The object of the game here is to e-a-s-e our way into this thing, rather like sticking one-toe-at-a-time into the very cold water, so grit your teeth and go boldly.
          What we’re talking about here is the health insurance “mandate” that kicks-in on January 1, 2014. IF you are on Medicare, or Medicaid, or Tri-Care or VA or already have health insurance through your employer that is fairly decent or what-not, you already have health insurance, so will not be required to go get health insurance, so none of this will apply to you; HOWEVER, if you happen to know, like or love anyone who doesn’t have any of these, the “mandate” will apply to them, so cut this out and tape it to their toilet, or any other equally popular site in said insuranceless person’s abode.
          A lot of people are pretty focused on “THE PENALTY,” and Yes: There is a penalty. What many of us have heard is that for 2014, the penalty is $95.00, so many of the “young invincibles” (who are young, but NOT “invincible”) are expected to say, “Well, that’s cheaper than buying health insurance, so forget it.”
          OK, but here’s the rest of that sentence: The penalty is $95.00 per adult, plus $47.50 per child, up to a maximum of $285.00 per family OR 1% of income; potentially, that “1%of income” could be considerably more than $95 AND said Young Invincible could walk away with health insurance.
          By the way, in 2015, THE PENALTY jumps to $325 per adult, maxing-out at $975 per family or 2% of income, then jumps again in 2016, so we might as well start figuring this out now. Those of us who are neither “young” nor deluded into thinking that we’re invincible, and who don’t have health insurance will be subject to this same penalty, so don’t write this off as the exclusive problem of clueless, 27-year-old males.
          That’s the “stick” – What’s the “carrot?” Well, for many uninsured folks, there will be help paying for this new thing called “health insurance;” specifically, Medicaid (NOT Medicare – Medicaid) will expand. What that means is that folks whose budgets are pretty darned tight could get insurance for free. For instance:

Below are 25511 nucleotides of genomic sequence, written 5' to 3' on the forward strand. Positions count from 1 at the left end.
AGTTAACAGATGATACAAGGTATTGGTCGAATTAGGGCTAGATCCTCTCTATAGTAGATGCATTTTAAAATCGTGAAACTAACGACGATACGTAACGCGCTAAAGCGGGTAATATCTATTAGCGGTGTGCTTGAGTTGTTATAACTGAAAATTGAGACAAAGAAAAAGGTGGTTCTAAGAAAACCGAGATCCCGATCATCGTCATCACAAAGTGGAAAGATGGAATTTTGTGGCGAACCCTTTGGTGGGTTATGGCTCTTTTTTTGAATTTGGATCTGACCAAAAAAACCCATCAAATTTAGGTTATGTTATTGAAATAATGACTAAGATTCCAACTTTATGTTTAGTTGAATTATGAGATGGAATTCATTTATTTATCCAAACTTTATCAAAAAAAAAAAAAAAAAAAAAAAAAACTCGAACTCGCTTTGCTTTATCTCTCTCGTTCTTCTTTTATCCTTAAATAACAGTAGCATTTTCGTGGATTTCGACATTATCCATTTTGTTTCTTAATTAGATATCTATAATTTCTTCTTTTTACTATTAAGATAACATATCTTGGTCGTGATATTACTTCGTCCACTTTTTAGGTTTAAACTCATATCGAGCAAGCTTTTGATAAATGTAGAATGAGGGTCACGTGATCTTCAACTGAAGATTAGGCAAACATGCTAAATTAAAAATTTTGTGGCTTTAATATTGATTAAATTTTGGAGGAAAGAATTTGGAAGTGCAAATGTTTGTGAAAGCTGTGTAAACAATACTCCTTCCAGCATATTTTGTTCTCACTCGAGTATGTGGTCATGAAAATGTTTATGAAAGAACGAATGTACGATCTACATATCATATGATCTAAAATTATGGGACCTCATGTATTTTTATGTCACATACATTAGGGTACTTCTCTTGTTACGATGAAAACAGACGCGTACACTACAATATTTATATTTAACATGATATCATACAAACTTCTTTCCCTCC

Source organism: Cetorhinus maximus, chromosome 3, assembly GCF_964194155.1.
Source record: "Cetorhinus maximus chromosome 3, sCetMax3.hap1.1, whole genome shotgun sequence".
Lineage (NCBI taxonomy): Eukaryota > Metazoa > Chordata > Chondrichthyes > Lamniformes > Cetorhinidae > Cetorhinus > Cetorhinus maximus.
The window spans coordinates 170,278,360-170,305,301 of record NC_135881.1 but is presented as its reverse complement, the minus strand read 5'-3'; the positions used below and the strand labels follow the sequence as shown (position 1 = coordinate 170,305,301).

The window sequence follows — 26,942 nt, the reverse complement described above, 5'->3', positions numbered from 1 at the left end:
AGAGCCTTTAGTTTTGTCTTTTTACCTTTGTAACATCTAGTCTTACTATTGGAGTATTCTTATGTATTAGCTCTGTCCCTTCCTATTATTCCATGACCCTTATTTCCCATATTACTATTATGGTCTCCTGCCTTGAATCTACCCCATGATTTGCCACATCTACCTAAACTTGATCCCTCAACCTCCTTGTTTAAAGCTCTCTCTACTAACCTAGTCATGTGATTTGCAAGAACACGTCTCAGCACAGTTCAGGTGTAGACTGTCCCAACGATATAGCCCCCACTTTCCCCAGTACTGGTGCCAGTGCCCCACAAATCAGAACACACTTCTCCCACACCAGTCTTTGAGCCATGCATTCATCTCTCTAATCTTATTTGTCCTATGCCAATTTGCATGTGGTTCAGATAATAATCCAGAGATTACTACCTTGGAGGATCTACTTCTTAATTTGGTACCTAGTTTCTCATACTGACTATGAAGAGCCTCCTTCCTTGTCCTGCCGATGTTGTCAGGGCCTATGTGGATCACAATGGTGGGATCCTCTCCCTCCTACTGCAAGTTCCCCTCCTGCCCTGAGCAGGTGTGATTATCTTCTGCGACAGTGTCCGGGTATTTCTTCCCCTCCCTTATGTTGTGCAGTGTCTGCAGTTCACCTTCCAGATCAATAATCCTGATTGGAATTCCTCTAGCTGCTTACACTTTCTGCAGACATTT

If the household is 1 person (just you), and your income is at or below $15, 856, you’re probably eligible for this “new version” of Medicaid. I purposely say “new version,” because even if you’ve applied for Medicaid before and got turned down, this is a NEW critter, so you’re starting over.
          If the household is 2, the income cut-off is $21,404. If there are 3 of you, annual income at or below $26,951 gets you into Medicaid and for 4 of you, $32,499 ($2,708/month) – It goes on, but this is getting boring, and I’m sure you’ve got the drift by now.
          I know what some of you are thinking. You’re thinking, “Oh, PIFFLE! That kid of mine makes just slightly over those amounts!” OK, try this:
          The next level of “help” is through tax credits, that could be applied to the health insurance premiums or taxes or whatever is best. These, too, are “tiered,” and we could get lost in a visual blizzard of numbers here, so allow me to cut to the “high end:” If you’re alone, and you’re income is $44,680 or less, you could get some help. If there are two of you, think $60,520, and for a family of four, think $92,200.
          Being the omniscient column-producer that I am, I know what some of you are thinking now – You’re thinking, “REALLY? (That could really help!).” Others are thinking, “REALLY? (That’s an abomination!).”
          I’m thinking, “Yes, REALLY” – And this is another one of those junctures where this whole conversation could get very political, and I have no intention of getting “political,” because that’s not my job. This is the law, and the law is in effect; thus, my job (OUR job) is to help people get to where they need or want to go. Do I think this will help some people? Yes. Do I think this is a perfect law? No. Do I think it’s time to stop beating it to death and get on with it? YES!
          Look, there are many of us who haven’t been able to afford (or get) health insurance, so what happens is that many of us can’t get healthcare because we don’t have health insurance, so we do without; THEN, we get sicker (or the family does) and we end up in the ER room and…Right: The circle goes ‘round, and people suffer, so let’s get on with this.
          This whole thing begins on October 1st, so we still have a little while to try to “get it.” We, and plenty of other good folks in our communities, will be available to help – For free! – If you need it or want it, so for now, just try to understand the “big picture,” and think: Think about you, and the people you love and the people you know, who are going to be needing to navigate this, because once again, my friends, there will be absolutely nothing “blissful” about ignorance.